Cool news about Georgia’s drought!

(Update: The blog Atlanta Water Shortage seems to have closed its doors. The url is now occupied by the web host and domain name sleazebags at

The team was heartened to learn that Georgia state officials, who at_river.jpghave done such a great job planning in the past, are confident that Atlanta will not run out of water!

Per the Atlanta Journal Constitution, via Atlanta Water Shortage, there are no plans to deal with a long-term drought in Atlanta. Even though there will mostly likely be a long-term drought in Atlanta.

This gem of a quote, highlighted by AWS and which pretty much encapsulates the incisive analysis that Georgia’s leaders bring to the table–is from Buzz Weiss, a spokesman for the Georgia Emergency Management Agency said:

I don’t really think there’s a sense we’ll be at a point where there is no water.

Errr. . . right, Buzz. suggests that we only take the first four words of that statement seriously, and otherwise ignore Buzz and his ilk and go to AWS for honest information about Georgia’s water situation.

There seems to be some confusion about the source of Atlanta’s water, which is the Hooch, as Georgians call the Chattahoochee River (see list of Georgia’s water sources) (and here), which graciously feeds Lake Lanier (We initially wrote “fills Lake Lanier,” but these days that would be a bit of an exaggeration.) before heading down to Atlanta to be overused and polluted, after which it heads down to Florida for a much deserved vacation. (This 2004 piece from Dead in the Water contains accurate information on Atlanta’s disintegrating water infrastructure, and the failure of a recent privatization effort.)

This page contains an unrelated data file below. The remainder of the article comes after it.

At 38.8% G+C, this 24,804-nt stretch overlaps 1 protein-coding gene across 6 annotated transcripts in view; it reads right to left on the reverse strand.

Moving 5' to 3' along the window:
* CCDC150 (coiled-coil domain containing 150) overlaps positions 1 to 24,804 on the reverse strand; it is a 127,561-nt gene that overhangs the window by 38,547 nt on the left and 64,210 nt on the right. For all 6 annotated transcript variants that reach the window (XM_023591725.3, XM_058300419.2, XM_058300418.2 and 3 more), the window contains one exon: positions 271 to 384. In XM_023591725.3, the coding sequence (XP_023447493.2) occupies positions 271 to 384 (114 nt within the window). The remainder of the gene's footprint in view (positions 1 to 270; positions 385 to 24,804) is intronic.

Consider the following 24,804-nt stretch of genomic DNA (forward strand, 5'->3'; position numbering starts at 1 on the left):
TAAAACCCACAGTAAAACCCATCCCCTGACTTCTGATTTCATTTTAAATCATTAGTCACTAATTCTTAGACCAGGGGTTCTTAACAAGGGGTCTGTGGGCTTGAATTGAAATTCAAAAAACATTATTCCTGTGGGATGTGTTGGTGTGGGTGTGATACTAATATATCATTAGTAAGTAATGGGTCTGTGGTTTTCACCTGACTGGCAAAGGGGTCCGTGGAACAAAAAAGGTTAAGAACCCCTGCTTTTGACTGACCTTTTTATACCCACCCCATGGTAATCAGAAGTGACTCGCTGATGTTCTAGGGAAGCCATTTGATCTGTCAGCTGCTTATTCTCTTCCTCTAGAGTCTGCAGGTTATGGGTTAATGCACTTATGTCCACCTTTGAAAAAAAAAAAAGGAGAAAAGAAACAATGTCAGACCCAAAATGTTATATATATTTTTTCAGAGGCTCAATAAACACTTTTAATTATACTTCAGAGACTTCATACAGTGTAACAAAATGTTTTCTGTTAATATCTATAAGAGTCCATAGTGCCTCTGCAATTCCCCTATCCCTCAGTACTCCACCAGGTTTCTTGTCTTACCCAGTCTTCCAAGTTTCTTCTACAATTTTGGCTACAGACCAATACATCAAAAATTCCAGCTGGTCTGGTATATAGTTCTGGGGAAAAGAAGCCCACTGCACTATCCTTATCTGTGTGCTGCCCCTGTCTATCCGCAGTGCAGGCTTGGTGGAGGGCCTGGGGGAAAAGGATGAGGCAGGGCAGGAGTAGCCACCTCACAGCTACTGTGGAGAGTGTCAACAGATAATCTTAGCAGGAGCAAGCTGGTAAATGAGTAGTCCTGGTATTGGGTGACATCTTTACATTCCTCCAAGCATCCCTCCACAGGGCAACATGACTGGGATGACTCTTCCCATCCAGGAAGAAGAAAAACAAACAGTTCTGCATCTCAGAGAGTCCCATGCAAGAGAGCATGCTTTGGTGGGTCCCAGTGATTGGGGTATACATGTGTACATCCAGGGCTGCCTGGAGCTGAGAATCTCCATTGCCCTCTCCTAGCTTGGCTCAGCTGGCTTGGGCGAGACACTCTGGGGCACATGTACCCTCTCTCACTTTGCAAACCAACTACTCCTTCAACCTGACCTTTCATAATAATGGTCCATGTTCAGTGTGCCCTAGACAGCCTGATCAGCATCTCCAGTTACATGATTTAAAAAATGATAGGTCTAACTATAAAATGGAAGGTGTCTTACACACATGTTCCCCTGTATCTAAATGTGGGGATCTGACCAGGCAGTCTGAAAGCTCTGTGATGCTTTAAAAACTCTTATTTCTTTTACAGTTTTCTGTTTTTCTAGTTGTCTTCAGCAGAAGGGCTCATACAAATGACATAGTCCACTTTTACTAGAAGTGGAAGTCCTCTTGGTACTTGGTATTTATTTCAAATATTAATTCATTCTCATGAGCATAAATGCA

The Atlanta Journal Constitution article cited above states that 60 percent of Atlanta’s water comes out of Lake Lanier. We’ve also heard that it is the main source (mid-story). We’ve heard watersupply.gifthat it was the only source. We’ve heard that it was a secondary source. Come on, Georgia, which is it? Get your story straight!

The befuddlement is probably due to reporters who–like Atlantans–think Atlanta and northern Georgia are one and the same. In a sense, they are, because it’s all the same urban sprawl.

The map from the Metropolitan North Georgia Water Planning District, the water planning entity for the 16-county metro-Atlanta region, clarifies the situation: Lanier, fed by the Hooch, provides 72 percent of the entire region’s water; four other river basins provide the remainder. How much water the city of Atlanta proper takes directly from the Chattahoochee is as yet unclear to the researchers.


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